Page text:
, or Orville H.
, as he wrote
his name, was the fifth son of Hervey
was born Feb 28, 1820; died in Albany Jan. 7, 1857.
He was an apt scholar, and at fourteen he commenced his academic course at
Saugerties and continued it at Claverack. At seventeen he commenced
reading law with Almeron Marks. Esq.,
of Durham, and
subsequently he continued his studies with John Olney
Windham, and Rufus H. King
, of Catskill. At his majority he
commenced law practice at Schuylerville, Saratoga county, and in 1812 he
removed to Rensselaerville, Albany county, where he remained until 1852 when
having been elected surrogate of Albany county, he removed to the city where
he remained until his death. He was a first class lawyer and a very able
advocate in all the courts, but consumption did its work at the early age of
thirty-six years. He was by nature a military man, and held the office of
judge-advocate (with rank of major) of the 31st and 37th Brigades of Infantry,
his commissions being signed by Gov. Silas Wright
On his removal to Albany he became a member of the
"Albany Burgesses Corps," which at that time was perhaps the finest
body of men in the State. He was married Feb 23, 1842, to Nancy
(daughter of David Cowles
) of Durham. They had three sons, two of whom reached mature
years. Edwin Sedgewick
, the eldest, was born at
Rensselaerville Jan. 1, 1843, attended the schools of his native town, also at
Durham and Parma N.Y., and graduated with honor at the University of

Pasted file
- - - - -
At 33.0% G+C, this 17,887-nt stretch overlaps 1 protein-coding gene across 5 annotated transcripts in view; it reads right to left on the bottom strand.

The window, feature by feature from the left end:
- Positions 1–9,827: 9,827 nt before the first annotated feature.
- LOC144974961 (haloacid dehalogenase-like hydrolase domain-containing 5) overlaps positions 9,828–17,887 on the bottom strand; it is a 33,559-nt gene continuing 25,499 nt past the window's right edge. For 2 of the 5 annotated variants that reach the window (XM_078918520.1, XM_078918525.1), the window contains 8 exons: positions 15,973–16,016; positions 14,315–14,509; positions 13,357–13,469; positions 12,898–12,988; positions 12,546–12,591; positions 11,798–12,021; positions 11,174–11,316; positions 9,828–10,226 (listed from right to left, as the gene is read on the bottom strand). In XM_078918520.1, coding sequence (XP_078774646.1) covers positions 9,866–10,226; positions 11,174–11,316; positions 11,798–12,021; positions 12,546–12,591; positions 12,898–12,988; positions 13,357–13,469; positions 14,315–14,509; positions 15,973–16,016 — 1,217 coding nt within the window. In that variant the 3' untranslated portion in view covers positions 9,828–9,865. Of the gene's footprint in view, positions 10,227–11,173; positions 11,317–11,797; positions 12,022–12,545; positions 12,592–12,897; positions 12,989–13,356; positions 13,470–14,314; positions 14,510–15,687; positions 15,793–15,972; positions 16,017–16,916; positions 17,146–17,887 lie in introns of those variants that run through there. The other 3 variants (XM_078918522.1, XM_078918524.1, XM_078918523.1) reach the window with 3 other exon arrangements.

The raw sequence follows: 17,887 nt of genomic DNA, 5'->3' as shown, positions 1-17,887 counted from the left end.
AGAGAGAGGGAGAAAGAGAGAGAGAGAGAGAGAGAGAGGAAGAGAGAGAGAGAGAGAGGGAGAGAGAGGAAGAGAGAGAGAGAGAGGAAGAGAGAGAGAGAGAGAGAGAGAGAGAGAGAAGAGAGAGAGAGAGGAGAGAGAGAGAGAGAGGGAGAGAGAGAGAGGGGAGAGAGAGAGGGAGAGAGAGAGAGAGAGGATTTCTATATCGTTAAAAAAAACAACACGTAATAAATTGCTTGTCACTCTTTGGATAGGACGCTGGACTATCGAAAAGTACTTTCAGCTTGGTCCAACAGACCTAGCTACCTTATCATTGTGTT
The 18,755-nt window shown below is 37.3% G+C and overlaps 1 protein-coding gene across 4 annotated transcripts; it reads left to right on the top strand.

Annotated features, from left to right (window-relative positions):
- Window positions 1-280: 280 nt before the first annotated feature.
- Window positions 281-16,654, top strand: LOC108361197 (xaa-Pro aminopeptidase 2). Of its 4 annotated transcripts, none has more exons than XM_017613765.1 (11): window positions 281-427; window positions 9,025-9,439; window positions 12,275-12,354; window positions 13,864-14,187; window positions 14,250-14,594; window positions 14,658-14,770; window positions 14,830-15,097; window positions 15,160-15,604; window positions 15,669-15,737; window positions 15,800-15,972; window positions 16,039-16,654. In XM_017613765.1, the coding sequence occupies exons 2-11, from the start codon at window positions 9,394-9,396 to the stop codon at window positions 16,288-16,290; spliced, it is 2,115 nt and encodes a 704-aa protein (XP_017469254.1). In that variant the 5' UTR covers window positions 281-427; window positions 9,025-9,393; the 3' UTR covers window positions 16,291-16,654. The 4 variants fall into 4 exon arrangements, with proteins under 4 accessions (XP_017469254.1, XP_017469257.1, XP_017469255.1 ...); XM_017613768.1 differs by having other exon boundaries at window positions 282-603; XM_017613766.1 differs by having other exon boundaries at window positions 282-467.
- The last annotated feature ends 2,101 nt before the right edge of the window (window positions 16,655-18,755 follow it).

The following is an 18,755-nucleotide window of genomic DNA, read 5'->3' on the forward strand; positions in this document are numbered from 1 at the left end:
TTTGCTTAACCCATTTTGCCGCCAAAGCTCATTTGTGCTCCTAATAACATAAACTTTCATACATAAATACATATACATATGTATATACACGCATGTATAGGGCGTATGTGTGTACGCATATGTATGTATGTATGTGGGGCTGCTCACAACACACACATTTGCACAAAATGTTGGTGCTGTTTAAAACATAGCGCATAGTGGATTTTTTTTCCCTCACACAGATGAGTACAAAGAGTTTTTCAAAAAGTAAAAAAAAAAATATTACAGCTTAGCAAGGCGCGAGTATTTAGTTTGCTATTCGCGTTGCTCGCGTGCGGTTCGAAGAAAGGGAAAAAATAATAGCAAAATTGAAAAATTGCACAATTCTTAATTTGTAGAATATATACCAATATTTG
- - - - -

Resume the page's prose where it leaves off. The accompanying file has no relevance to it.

Rochester, N.Y., in the class of 1865. For two years thereafter he
studied law in the office of Tremain & Peckham at Albany, and was admitted
to the bar Dec. 5, 1867. He immediately went to Washington by appointment of William
, and remained there until July, 1869, as assistant examiner
of claims in the Department of State. In the Fall of 1869 he removed to
St Paul, Minn., and established himself in the practice of law, and is now one
of the finest lawyers of the Great West. Our readers are indebted to him
for much of the material contained in this family history. His brother Niles
was born Sept. 8, 1848, at Rensselaerville. He was a graduate
of the Brooklyn Commercial College, and in 1870 he engaged in the merchantile
business at St. Paul until 1878 when he purchased 640 acres of land in Stevens
county, Minn., and has since engaged in farming as well as in merchandise.
Both these brothers, true to the military tendencies of the family, are
members of the 1st Regt., N.G., of their adopted State. Their mother married a
second time and lived with her husband (Hon. John W. Patterson,
senator from Genesee) at Parma, N.Y., until his death, when she removed to St.
Paul where she died Sept. 17, 1877.
Judson Hall was the sixth of Deacon Hervey Chittenden's
family and was born March 28, 1822. He married Antoinette Field, daughter
of Cyrus Field, of Durham. He was a farmer and lived
on the old homestead. He also possessed the military spirit of the family,
became a member of the 49th Reg. NY Infantry, and on the 1st of November,
1845, he received his commission as major. He was a genial companion
and a very energetic business man. He died Nov. 29, 1856. His widow
still survives. They had seven children: Orville and Hattie,
died within a few hours of each other, March 10, 1870, and Frank, the